Youth leaders agree. “Parents are the critical discipler, period,” said Seth Martin, former Lead Student Pastor and now Lead Director of The Road at Faithbridge United Methodist Church in Spring, Texas. “Student ministries aren't (or shouldn't be, rather) the primary spiritual mentors of students, but should instead subsidize the discipleship already taking place in the home.”
Read the whole thing.

And this, from Harvard University: "Kids Raised Going to Church Are Happier Adults, Study Finds"

But don't be these parents: "After 12 Years Of Quarterly Church Attendance, Parents Shocked By Daughter's Lack Of Faith"

Sunday, May 26, 2019

Why it's not about us

Why Memorial Day is not about us living veterans.


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Wednesday, May 8, 2019

School shootings and social margins

We know about the shootings yesterday in Colorado:
Authorities have identified one of the two suspects in a shooting Tuesday at a public charter school in Colorado just eight miles from Columbine High School.

Devon Erickson, 18, has been held in the attack at STEM School Highlands Ranch in which seven students were injured and one killed, reported 9News, the Denver NBC news outlet.
The Wall Street Journal reports that the second suspect has been identified and is a juvenile girl, which crosses a threshold of feminine equality that we never would have wanted. I wrote most of what follows a year ago, just after a school shooting in Texas, but I hardly need to change a word.

It is chilling to think that what used to be outside the margins regarding guns and schools is now becoming normalized: "The Best Explanation for Our Spate of Mass Shootings Is the Least Comforting."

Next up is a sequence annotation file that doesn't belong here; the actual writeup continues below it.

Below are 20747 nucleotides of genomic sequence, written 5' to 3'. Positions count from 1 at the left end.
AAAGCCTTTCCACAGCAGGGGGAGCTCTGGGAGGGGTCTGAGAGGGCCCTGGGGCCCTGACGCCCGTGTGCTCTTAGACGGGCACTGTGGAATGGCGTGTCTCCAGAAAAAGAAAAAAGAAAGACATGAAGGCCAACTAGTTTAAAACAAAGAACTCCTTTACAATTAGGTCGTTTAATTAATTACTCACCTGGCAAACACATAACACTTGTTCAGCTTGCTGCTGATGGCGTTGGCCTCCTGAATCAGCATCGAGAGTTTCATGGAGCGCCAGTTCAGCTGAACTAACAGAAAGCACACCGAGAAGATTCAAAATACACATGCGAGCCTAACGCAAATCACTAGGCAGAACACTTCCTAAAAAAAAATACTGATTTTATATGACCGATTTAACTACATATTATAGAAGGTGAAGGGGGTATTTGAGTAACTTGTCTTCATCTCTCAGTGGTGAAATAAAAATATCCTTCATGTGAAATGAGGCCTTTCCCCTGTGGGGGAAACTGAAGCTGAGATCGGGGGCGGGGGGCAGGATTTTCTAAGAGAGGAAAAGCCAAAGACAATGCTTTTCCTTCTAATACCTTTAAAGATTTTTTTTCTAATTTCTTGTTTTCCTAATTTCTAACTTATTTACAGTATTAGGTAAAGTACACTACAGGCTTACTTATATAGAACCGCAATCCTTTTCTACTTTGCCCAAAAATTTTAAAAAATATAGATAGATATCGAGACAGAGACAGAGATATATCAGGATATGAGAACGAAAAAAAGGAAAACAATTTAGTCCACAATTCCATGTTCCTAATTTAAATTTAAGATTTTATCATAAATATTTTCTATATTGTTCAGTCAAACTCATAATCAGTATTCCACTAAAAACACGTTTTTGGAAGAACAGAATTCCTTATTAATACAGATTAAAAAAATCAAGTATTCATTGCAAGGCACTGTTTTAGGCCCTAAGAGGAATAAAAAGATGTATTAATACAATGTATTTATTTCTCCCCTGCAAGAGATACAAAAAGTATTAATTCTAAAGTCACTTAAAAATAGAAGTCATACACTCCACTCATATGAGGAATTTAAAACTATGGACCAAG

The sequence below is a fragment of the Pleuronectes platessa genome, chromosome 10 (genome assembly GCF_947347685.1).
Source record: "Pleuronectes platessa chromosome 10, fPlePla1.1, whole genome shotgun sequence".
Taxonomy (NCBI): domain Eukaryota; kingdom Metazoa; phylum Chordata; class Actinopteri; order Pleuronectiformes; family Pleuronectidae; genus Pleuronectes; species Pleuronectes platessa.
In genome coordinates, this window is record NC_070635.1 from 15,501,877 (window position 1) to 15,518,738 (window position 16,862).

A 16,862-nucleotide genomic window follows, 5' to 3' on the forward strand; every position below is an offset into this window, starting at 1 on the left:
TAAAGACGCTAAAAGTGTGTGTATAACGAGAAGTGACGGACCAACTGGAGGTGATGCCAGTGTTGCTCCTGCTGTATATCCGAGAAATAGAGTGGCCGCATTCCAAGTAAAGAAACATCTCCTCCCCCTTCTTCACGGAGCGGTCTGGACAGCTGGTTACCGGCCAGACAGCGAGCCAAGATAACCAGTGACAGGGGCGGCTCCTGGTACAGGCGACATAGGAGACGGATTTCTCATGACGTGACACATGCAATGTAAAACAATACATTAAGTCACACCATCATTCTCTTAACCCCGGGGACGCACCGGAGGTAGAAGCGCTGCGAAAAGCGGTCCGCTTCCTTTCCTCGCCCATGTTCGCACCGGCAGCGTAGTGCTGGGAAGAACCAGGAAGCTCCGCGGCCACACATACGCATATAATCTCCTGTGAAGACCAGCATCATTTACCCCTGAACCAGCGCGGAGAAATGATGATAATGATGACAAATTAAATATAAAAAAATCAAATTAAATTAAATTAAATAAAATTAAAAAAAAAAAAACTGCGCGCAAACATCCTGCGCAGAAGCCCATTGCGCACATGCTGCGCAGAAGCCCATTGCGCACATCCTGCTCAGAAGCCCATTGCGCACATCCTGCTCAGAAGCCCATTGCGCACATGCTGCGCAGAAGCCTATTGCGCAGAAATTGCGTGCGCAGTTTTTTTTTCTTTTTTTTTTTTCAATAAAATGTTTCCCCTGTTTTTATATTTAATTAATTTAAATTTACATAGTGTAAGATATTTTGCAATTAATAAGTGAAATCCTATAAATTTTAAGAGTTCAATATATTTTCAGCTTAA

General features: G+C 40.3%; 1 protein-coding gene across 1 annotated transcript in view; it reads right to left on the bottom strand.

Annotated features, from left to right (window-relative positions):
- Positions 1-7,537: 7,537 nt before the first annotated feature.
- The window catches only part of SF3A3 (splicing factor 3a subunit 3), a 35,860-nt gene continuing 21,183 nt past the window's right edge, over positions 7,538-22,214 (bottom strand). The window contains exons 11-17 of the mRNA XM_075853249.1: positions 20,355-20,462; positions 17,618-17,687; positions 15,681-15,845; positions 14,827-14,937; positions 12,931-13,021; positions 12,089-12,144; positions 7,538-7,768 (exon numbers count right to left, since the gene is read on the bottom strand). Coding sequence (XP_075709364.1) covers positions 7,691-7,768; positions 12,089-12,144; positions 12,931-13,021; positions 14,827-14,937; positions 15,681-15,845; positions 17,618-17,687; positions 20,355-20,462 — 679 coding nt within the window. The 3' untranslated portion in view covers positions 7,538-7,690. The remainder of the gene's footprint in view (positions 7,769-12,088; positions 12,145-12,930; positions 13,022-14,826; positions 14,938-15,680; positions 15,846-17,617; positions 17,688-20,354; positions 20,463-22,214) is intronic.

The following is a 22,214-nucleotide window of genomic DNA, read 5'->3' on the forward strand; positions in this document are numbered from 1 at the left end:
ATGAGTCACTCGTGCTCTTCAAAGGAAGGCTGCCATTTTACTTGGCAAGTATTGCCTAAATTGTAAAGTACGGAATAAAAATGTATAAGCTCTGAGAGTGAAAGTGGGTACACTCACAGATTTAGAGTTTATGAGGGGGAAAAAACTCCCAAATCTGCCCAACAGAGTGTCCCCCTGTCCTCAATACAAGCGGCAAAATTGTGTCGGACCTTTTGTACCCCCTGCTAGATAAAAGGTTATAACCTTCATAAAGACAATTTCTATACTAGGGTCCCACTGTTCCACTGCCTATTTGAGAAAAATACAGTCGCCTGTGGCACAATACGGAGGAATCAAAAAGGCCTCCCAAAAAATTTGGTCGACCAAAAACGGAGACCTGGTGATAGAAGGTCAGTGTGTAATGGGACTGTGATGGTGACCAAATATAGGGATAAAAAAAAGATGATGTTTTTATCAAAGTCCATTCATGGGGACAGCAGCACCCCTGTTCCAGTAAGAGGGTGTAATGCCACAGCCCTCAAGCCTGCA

Writing in 2015, Malcolm Gladwell wrote what I think is still the best explanation for modern American mass shootings, and it’s easily the least comforting. At the risk of oversimplifying a complex argument, essentially he argues that each mass shooting lowers the threshold for the next. He argues, we are in the midst of a slow-motion “riot” of mass shootings, with the Columbine shooting in many ways the key triggering event. Relying on the work of Stanford sociologist Mark Granovetter, Gladwell notes that it’s a mistake to look at each incident independently:
But Granovetter thought it was a mistake to focus on the decision-making processes of each rioter in isolation. In his view, a riot was not a collection of individuals, each of whom arrived independently at the decision to break windows. A riot was a social process, in which people did things in reaction to and in combination with those around them. Social processes are driven by our thresholds—which he defined as the number of people who need to be doing some activity before we agree to join them. In the elegant theoretical model Granovetter proposed, riots were started by people with a threshold of zero—instigators willing to throw a rock through a window at the slightest provocation. Then comes the person who will throw a rock if someone else goes first. He has a threshold of one. Next in is the person with the threshold of two. His qualms are overcome when he sees the instigator and the instigator’s accomplice. Next to him is someone with a threshold of three, who would never break windows and loot stores unless there were three people right in front of him who were already doing that—and so on up to the hundredth person, a righteous upstanding citizen who nonetheless could set his beliefs aside and grab a camera from the broken window of the electronics store if everyone around him was grabbing cameras from the electronics store.